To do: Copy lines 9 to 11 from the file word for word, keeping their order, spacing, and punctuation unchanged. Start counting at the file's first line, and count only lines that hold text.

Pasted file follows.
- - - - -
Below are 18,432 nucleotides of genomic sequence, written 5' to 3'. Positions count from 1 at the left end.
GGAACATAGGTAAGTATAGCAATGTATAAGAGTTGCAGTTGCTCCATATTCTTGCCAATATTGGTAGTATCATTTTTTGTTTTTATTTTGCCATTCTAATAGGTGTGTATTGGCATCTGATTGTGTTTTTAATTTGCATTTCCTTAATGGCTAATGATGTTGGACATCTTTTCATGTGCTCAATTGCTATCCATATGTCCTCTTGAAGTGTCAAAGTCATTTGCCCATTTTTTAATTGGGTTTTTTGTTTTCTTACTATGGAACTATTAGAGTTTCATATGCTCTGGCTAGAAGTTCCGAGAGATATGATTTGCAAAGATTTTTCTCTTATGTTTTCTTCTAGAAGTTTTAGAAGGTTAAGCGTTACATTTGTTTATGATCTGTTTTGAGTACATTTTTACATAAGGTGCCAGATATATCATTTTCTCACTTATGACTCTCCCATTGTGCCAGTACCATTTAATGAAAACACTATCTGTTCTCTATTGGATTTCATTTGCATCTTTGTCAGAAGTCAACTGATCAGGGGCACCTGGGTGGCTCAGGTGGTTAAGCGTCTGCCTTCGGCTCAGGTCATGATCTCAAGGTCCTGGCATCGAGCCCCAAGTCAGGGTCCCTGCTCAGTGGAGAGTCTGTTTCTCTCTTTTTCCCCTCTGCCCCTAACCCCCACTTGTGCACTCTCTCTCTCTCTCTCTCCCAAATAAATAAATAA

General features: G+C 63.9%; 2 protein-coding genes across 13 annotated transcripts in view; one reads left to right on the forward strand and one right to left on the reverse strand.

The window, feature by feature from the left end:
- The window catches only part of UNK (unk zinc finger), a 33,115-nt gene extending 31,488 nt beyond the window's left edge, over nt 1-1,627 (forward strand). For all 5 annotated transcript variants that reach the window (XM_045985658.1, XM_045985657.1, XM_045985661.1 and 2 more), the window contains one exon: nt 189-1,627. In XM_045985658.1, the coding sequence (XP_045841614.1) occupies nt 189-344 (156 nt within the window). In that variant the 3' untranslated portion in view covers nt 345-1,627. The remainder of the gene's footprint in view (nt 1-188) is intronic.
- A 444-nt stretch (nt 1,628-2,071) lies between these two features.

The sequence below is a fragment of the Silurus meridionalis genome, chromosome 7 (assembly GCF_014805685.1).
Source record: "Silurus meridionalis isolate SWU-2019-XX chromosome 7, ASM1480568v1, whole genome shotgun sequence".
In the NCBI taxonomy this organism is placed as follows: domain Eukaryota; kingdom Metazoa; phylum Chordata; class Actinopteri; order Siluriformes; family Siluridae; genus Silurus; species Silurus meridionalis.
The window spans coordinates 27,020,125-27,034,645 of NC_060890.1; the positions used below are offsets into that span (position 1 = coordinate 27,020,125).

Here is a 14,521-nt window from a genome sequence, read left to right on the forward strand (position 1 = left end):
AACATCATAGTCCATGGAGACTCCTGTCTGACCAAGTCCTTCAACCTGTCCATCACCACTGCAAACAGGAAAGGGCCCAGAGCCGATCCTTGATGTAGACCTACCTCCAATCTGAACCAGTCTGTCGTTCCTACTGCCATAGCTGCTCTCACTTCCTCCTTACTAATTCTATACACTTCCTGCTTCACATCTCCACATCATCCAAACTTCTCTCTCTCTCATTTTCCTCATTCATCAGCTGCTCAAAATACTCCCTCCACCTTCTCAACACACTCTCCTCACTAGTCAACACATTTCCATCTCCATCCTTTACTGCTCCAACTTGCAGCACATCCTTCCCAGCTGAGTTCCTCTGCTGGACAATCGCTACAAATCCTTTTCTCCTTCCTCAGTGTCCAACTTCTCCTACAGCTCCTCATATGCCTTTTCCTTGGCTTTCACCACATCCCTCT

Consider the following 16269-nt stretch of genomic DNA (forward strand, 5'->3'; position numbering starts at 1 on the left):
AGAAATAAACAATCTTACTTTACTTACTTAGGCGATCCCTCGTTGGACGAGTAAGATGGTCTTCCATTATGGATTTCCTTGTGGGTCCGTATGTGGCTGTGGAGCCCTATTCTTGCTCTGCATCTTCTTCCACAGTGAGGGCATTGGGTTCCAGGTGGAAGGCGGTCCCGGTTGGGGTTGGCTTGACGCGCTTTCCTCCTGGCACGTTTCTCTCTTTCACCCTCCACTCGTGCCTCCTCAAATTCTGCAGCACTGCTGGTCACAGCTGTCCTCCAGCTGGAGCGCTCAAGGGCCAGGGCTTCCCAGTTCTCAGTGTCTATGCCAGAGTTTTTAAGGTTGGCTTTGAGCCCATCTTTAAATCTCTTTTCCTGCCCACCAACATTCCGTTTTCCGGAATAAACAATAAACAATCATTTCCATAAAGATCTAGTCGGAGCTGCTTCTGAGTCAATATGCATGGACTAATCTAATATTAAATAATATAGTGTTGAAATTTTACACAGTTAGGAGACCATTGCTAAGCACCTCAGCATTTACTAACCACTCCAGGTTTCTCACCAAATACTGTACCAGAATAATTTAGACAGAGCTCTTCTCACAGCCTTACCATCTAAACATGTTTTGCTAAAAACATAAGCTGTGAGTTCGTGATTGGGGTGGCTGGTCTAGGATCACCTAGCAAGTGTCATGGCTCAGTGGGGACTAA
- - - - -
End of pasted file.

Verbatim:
In the NCBI taxonomy this organism is placed as follows: domain Eukaryota; kingdom Metazoa; phylum Chordata; class Actinopteri; order Siluriformes; family Siluridae; genus Silurus; species Silurus meridionalis.
The window spans coordinates 27,020,125-27,034,645 of NC_060890.1; the positions used below are offsets into that span (position 1 = coordinate 27,020,125).

Here is a 14,521-nt window from a genome sequence, read left to right on the forward strand (position 1 = left end):